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Let $P(X=n) = \lambda^ne^{-\lambda}/n!$ which is a Poisson distribution. I need to find the cumulative distribution function.
The first think that comes to my mind is summation across n from $-\infty$ to $\infty$. But the answer is in terms of integration of $\lambda$.

$P(X\le n) = 1-\int_{0}^{\lambda} (x^ne^{-x}/n!)dx$

How do we change that integration over x into integration over $\lambda$?

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  • $\begingroup$ Where are you getting this answer from? $\endgroup$ Commented Sep 18, 2019 at 15:05
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    $\begingroup$ This is because the CDF of Poisson distribution is related to that of a Gamma distribution. Hence the incomplete gamma function. $\endgroup$ Commented Sep 18, 2019 at 15:18
  • $\begingroup$ Plenty of duplicates: math.stackexchange.com/questions/467341/… $\endgroup$ Commented Sep 18, 2019 at 16:44

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The Poisson distribution takes values $n \in \{0,1,2,\dotsc\}$ with probability $P(X=n) = e^{-\lambda} \lambda^n / n! =: p_n(\lambda) $, so the cumulative distribution function is $$ P(X \leq n) = \sum_{k=0}^n e^{-\lambda} \frac{\lambda^k}{k!} = \sum_{k=0}^n p_k(\lambda) . $$ This sum has a rather weird property (which admittedly one would not spot unless one is familiar with particular differential equations): if we differentiate with respect to $\lambda$, we find that $$ p_k'(\lambda) = \frac{d}{d\lambda} e^{-\lambda} \frac{\lambda^k}{k!} = - e^{-\lambda} \frac{\lambda^k}{k!} + e^{-\lambda} \frac{\lambda^{k-1}}{(k-1)!} = -p_k + p_{k-1} , $$ and $p_0'(\lambda) = 0$. Thus, $$ \frac{d}{d\lambda} P(X \leq n) = \sum_{k=0}^n p_n'(\lambda) = 0 + \sum_{k=1}^n (p_{k-1}(\lambda)-p_k(\lambda)) . $$ If we write out the sum, we see that it telescopes, leaving only $-p_n$. Hence, by the Fundamental Theorem of Calculus, $$ P(X \leq n) = P(X \leq n)(\lambda=0) - \int_0^{\lambda} p_n(x) \, dx . $$ The first term is $1$ since a Poisson distribution with parameter $0$ takes the value $0$ with probability $1$, the second is the integral given in the answer.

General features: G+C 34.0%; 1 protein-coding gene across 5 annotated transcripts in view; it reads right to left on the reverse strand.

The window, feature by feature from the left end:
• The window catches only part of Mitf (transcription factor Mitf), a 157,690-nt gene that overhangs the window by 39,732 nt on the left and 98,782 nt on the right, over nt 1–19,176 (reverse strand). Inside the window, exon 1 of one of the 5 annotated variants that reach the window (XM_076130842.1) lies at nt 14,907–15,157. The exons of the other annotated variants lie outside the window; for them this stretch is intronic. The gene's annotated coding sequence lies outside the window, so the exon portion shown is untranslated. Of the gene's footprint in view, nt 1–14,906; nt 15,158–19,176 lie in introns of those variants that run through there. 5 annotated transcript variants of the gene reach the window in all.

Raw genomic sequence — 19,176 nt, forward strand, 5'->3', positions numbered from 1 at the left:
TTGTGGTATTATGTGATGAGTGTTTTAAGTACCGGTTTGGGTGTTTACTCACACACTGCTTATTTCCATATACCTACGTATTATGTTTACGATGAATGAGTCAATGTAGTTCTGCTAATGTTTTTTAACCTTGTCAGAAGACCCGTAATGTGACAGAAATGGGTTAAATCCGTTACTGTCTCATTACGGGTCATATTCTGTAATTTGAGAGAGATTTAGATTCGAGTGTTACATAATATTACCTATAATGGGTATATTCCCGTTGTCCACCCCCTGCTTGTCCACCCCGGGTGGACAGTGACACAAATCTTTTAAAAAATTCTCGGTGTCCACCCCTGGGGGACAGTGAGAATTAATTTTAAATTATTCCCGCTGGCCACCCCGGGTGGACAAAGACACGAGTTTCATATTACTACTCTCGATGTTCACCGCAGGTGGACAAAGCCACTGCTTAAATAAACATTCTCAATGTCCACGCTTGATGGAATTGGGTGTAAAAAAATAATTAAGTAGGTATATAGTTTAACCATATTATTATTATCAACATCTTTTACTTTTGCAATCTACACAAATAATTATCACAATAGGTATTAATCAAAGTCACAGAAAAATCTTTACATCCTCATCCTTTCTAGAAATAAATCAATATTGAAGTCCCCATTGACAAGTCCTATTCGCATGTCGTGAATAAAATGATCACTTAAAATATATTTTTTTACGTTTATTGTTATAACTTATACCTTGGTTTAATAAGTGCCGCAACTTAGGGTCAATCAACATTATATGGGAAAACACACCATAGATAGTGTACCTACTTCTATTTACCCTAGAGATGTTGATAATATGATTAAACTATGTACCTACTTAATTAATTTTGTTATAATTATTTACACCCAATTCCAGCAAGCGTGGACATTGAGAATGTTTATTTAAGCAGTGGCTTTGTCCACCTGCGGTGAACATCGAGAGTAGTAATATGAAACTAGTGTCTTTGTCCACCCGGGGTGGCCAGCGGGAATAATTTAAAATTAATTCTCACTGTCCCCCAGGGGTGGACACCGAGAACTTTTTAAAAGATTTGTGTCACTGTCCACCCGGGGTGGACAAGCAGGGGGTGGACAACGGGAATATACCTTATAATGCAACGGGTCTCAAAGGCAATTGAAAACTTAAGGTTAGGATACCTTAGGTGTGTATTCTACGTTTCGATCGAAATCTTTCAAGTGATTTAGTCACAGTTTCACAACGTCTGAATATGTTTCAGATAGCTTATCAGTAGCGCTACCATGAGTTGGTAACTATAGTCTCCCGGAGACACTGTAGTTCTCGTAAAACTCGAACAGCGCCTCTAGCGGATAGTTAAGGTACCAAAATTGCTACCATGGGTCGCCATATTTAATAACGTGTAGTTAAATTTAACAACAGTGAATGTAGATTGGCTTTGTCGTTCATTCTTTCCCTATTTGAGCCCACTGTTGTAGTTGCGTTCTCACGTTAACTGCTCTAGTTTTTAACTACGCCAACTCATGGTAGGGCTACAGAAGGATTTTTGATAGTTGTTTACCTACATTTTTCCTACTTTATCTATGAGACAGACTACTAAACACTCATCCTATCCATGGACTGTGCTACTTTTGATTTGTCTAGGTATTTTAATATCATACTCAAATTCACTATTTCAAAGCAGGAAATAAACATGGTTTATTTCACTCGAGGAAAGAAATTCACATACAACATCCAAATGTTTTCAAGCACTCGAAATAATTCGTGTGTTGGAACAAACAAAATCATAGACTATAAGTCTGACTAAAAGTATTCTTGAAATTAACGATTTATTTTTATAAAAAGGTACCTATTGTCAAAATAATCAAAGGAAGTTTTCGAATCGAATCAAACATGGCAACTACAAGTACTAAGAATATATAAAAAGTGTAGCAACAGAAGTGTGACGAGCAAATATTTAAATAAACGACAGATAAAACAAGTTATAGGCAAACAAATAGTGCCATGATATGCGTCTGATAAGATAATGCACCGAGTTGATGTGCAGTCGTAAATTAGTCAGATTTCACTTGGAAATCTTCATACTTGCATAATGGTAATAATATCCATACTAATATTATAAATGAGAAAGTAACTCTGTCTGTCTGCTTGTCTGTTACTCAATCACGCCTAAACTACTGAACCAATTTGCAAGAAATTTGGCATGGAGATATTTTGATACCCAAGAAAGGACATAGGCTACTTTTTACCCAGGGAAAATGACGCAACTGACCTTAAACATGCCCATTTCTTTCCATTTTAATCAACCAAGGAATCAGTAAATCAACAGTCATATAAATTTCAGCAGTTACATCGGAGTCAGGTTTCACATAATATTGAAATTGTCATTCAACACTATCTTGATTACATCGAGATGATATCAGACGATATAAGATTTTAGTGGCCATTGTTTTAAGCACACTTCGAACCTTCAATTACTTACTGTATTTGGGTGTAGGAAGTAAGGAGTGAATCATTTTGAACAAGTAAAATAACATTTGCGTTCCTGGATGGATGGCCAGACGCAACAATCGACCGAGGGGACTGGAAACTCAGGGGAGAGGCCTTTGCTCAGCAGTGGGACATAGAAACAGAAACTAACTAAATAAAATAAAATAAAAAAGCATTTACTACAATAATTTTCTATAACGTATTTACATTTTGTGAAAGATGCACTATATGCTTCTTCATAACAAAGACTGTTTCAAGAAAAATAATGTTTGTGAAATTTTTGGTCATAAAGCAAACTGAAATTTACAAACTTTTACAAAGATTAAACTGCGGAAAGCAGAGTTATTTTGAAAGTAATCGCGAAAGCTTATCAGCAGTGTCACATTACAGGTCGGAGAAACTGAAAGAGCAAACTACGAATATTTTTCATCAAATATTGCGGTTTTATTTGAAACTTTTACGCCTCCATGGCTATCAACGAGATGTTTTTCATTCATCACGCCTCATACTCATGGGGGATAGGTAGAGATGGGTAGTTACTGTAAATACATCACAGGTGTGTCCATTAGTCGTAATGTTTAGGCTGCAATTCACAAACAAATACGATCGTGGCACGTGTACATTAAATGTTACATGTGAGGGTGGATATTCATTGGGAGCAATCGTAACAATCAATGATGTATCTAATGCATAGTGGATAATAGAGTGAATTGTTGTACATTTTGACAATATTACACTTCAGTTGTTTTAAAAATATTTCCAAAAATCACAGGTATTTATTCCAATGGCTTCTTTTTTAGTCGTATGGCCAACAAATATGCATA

Of course everyone is wondering why you would want to do this. I think the simplest reason is, if you want to estimate the probability of being larger than $n$, it is much easier to do this with the expression $\int_0^{\lambda} p_n $ than the infinite sum $\sum_{k=n+1}^{\infty} p_k$.

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  • $\begingroup$ Where is $dx$ in the last integral? $\endgroup$
    – Nick
    Commented Sep 18, 2019 at 15:18
  • $\begingroup$ For functions of one variable that are written as a set of symbols, it's quite common to omit the integration variable: it's redundant. For example, $$\int_0^x \sin = 1-\cos{x}$$ is completely unambiguous. Similarly, if I define a "squaring" function by $s(x) = x^2$, $ \int_a^b s = (b^3-a^3)/3 $, but you need the $dx$ if the function is written as an explicit expression containing $x$: $\int_a^b x^2 \, dx = (b^3-a^3)/3$. $\endgroup$
    – Chappers
    Commented Sep 18, 2019 at 15:30
  • $\begingroup$ I follow till $\frac {d}{d\lambda} P(X /le {n} ) = - p_n$ . How do you proceed with the next step? $\endgroup$ Commented Sep 18, 2019 at 15:47
  • $\begingroup$ $ \int_a^b f'(x) \, dx = f(b)-f(a) $, so $ f(b) = f(a) + \int_a^b f'(x) \, dx $. In this case, $f$ is $P(X \leq n)$, regarded as a function of $\lambda$. $\endgroup$
    – Chappers
    Commented Sep 18, 2019 at 15:52
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    $\begingroup$ In the telescoping sum, for k = 1, where did $p_0(\lambda)$ go? That’s non zero right? $\endgroup$ Commented Jul 16, 2023 at 14:30
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Yes, $p_0(\lambda)$ is there, so the telescope sum is $p_0-p_n$. Only it drops out in the final formula, as the derivative/integral of $p_0(\lambda)$ is $-p_0(\lambda)$, so the final formula is OK.

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